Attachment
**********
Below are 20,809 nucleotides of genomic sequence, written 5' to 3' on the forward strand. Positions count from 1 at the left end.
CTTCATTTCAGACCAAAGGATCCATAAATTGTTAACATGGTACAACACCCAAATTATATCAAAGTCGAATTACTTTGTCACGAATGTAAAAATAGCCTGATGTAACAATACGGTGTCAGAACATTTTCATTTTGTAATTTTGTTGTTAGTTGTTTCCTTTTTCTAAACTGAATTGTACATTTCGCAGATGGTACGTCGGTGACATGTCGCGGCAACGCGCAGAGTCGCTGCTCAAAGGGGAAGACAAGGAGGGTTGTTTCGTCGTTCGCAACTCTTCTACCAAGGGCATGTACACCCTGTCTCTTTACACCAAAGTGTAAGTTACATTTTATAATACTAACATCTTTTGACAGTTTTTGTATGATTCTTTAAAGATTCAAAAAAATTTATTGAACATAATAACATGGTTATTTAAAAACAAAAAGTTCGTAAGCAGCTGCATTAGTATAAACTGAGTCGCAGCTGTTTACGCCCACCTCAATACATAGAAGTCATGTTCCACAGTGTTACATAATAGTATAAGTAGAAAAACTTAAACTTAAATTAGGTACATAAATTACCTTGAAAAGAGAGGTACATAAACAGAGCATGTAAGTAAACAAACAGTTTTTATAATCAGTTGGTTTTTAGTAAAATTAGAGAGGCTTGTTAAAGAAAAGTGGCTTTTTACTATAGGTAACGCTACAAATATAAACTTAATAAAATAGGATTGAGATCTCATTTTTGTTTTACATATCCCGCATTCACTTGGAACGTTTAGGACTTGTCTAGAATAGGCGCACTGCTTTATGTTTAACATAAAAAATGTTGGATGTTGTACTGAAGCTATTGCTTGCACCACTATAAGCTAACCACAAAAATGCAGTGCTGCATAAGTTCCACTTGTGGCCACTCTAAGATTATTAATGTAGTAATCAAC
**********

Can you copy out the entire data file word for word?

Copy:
Below are 20,809 nucleotides of genomic sequence, written 5' to 3' on the forward strand. Positions count from 1 at the left end.
CTTCATTTCAGACCAAAGGATCCATAAATTGTTAACATGGTACAACACCCAAATTATATCAAAGTCGAATTACTTTGTCACGAATGTAAAAATAGCCTGATGTAACAATACGGTGTCAGAACATTTTCATTTTGTAATTTTGTTGTTAGTTGTTTCCTTTTTCTAAACTGAATTGTACATTTCGCAGATGGTACGTCGGTGACATGTCGCGGCAACGCGCAGAGTCGCTGCTCAAAGGGGAAGACAAGGAGGGTTGTTTCGTCGTTCGCAACTCTTCTACCAAGGGCATGTACACCCTGTCTCTTTACACCAAAGTGTAAGTTACATTTTATAATACTAACATCTTTTGACAGTTTTTGTATGATTCTTTAAAGATTCAAAAAAATTTATTGAACATAATAACATGGTTATTTAAAAACAAAAAGTTCGTAAGCAGCTGCATTAGTATAAACTGAGTCGCAGCTGTTTACGCCCACCTCAATACATAGAAGTCATGTTCCACAGTGTTACATAATAGTATAAGTAGAAAAACTTAAACTTAAATTAGGTACATAAATTACCTTGAAAAGAGAGGTACATAAACAGAGCATGTAAGTAAACAAACAGTTTTTATAATCAGTTGGTTTTTAGTAAAATTAGAGAGGCTTGTTAAAGAAAAGTGGCTTTTTACTATAGGTAACGCTACAAATATAAACTTAATAAAATAGGATTGAGATCTCATTTTTGTTTTACATATCCCGCATTCACTTGGAACGTTTAGGACTTGTCTAGAATAGGCGCACTGCTTTATGTTTAACATAAAAAATGTTGGATGTTGTACTGAAGCTATTGCTTGCACCACTATAAGCTAACCACAAAAATGCAGTGCTGCATAAGTTCCACTTGTGGCCACTCTAAGATTATTAATGTAGTAATCAAC